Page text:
A fog rises off the water as the sun sets on a pond in northern Maine.
By Jake A. Reynolds
Bedford, NH, Office
In this remarkably busy, sensory-overloaded world that we all live in, it’s difficult to imagine yourself being plucked from society and immersed in an environment where communication with the outside world is not possible without a satellite phone—and even that has spotty reception. But this was very much the case for me, a recent environmental science graduate and fisheries technician from New Hampshire, and two veteran Normandeau field biologists from our South Carolina and Pennsylvania offices. Our crew was tasked with conducting a fish assemblage study on five large, interconnected lakes and ponds in a very wild and remote area of the northern Maine woodlands, which is famously known as the northern terminus of the Appalachian Trail.
View of Mt. Katahdin from the Golden Road
We spent ten days on these lakes using two methods for fish sample collection: electrofishing with a specially designed Smith-Root shock boat and trap nets that were deployed on a smaller, more agile aluminum boat. In the time we were allotted, we covered 27,000 meters (~16.8 miles) of predetermined electrofishing transects and set five trap nets in various locations throughout the lake system. While setting the nets or electrofishing, we also used a handheld YSI meter to record important water quality parameters at each transect/net to evaluate the overall health and any significant fluctuations between locations within the waterbody.
The crew deploying the lead line for a trap net
Our typical day began early at our hotel, a location as close as we could get to the project site without having to pack a tent and sleeping bag. We departed around 7 a.m. in a packed truck with boat and trailer in tow and headed for the Golden Road. This road is famous for being a beautifully scenic and historic logging road that winds through the seemingly untouched wilderness where moose and black bear can be observed regularly. That being said, the road is also treacherous: The nearly endless wash boarding, deep and ever-present potholes, and large loose rocks and sand were unforgiving to our equipment. After about a one-to-two-hour commute to the boat launches, we were always ready and eager to get out of the truck and get to work on the water.
A Normandeau biologist inspects the shock boat and trailer for damage before setting out for sample collection.Once we made it onto the boat, we all became focused and excited for what we might find while retrieving our samples. First, we would cruise from trap net to trap net and retrieve the samples and record the data. The sample size could range anywhere from a couple of fish to a couple hundred fish of different species and stages of life—even some crustaceans were collected. After the trap nets were emptied and reset or pulled out of the water, we would head back to the launch to swap to our electrofishing boat and resume the day. Our electrofishing samples were to be taken in the evening and into the night. These samples could also provide us quite a vast range of fish quantity, species, and size to have to process. The majority of fish that we logged over the course of ten days were white and yellow perch, fallfish, and white suckers, with the occasional golden shiner, brook trout, landlocked salmon, and rainbow smelt. Once the fish were on the boat, their species was identified and recorded along with their length and weight before being returned alive and well to the water.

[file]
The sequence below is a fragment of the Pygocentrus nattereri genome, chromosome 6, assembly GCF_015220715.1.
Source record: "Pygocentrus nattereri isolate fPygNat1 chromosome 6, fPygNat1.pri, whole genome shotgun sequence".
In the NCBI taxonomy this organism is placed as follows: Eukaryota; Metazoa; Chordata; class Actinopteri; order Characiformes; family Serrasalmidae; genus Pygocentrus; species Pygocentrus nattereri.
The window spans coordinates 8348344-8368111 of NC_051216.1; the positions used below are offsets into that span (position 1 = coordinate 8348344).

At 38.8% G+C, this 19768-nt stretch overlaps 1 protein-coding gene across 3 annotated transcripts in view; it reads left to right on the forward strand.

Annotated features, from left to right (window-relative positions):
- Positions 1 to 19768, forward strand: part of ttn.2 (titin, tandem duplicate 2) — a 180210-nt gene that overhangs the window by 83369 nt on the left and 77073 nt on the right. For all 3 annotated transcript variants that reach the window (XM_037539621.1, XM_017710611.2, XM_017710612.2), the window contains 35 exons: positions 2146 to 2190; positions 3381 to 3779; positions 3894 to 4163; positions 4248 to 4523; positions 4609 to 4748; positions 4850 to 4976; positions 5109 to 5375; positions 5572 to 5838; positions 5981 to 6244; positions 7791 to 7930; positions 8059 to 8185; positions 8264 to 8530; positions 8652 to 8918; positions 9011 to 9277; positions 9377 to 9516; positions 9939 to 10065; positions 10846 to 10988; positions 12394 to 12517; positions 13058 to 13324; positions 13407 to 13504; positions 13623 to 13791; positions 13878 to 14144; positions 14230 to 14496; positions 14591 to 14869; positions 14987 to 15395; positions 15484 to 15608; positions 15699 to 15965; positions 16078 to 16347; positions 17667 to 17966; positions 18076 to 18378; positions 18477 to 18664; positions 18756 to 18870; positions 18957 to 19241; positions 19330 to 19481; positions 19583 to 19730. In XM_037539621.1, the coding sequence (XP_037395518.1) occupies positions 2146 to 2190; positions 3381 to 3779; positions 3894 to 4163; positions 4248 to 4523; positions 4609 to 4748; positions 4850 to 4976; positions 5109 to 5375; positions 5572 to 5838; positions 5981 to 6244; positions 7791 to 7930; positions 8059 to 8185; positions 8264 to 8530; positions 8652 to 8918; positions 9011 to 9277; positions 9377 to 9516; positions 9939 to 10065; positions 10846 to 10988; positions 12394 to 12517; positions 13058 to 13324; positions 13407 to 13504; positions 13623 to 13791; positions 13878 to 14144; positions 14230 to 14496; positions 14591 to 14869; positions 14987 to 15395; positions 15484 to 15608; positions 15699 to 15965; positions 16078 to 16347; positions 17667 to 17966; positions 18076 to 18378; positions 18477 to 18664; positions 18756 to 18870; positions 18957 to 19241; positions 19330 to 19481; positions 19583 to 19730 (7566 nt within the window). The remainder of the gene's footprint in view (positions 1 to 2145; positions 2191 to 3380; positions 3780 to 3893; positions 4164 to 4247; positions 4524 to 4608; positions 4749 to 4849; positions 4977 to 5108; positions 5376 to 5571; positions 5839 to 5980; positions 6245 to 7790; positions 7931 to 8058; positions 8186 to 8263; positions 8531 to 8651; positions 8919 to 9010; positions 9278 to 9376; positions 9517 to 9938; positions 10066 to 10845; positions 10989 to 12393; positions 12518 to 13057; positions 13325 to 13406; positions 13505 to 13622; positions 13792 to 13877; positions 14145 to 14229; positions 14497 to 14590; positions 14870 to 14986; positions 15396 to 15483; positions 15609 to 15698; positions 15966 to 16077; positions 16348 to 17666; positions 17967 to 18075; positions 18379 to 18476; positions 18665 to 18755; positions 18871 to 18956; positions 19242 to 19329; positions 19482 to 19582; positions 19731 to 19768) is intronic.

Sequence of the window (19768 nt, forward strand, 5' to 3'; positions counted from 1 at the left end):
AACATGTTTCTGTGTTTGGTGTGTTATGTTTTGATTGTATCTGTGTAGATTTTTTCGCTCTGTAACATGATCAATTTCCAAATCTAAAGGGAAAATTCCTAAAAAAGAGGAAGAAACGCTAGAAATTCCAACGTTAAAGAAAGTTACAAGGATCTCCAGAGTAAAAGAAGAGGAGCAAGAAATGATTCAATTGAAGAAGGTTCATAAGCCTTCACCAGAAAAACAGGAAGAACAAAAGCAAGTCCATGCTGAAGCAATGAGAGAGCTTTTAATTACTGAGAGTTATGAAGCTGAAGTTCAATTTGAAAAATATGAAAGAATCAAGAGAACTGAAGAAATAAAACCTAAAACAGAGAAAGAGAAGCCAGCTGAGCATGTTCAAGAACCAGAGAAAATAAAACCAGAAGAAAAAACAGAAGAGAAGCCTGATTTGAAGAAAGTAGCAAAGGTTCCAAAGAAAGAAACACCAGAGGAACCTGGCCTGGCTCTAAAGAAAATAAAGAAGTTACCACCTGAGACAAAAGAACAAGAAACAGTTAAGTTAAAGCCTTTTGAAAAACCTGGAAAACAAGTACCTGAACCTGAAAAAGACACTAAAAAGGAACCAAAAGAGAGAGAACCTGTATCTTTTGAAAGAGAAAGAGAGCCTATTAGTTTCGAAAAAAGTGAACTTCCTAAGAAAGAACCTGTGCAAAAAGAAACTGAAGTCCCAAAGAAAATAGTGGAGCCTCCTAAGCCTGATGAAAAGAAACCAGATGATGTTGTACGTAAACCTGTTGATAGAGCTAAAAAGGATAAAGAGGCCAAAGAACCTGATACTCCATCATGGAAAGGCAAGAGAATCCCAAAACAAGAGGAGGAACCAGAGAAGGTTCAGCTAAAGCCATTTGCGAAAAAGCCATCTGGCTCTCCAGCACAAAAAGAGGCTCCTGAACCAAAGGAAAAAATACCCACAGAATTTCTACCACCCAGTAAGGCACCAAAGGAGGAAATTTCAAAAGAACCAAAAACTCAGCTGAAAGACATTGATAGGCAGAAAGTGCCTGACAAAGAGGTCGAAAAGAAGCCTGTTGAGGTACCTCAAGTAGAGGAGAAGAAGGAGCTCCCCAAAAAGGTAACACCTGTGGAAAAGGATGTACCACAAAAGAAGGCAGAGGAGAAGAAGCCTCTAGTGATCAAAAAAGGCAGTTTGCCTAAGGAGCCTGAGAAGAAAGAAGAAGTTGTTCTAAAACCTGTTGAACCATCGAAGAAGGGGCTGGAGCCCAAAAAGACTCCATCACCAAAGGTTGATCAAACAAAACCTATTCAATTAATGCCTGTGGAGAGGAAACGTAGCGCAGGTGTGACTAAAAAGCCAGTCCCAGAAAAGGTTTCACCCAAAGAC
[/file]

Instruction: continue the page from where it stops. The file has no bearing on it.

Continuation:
A Normandeau biologist examines a white perch collected during a night electrofishing sample.
I would be lying if I said that this wasn’t a difficult job—the long hours, fast-paced data collection, and general labor involved with completing this study were almost overwhelming at times. However, the unbelievable views, the vast amounts of knowledge gained, and the companionship we developed among our crew surely made every second of this trip an amazing experience. I learned more from my co-workers in these ten days than I ever thought that I could; saw gorgeous sunrises, sunsets, and star-filled skies that left me awestruck; and got to experience a true separation from society and everyday life while out on the waters of northern Maine. I left Maine with a much deeper understanding of the importance of freshwater fisheries and how these types of studies are very necessary to investigate how human impact can affect natural ecosystems. I hope to work in this area again in the future and would like to thank my fellow field crew for the education and insight. This experience will not be soon forgotten.
The Milky Way in the night sky as seen from the boat launch in northern Maine.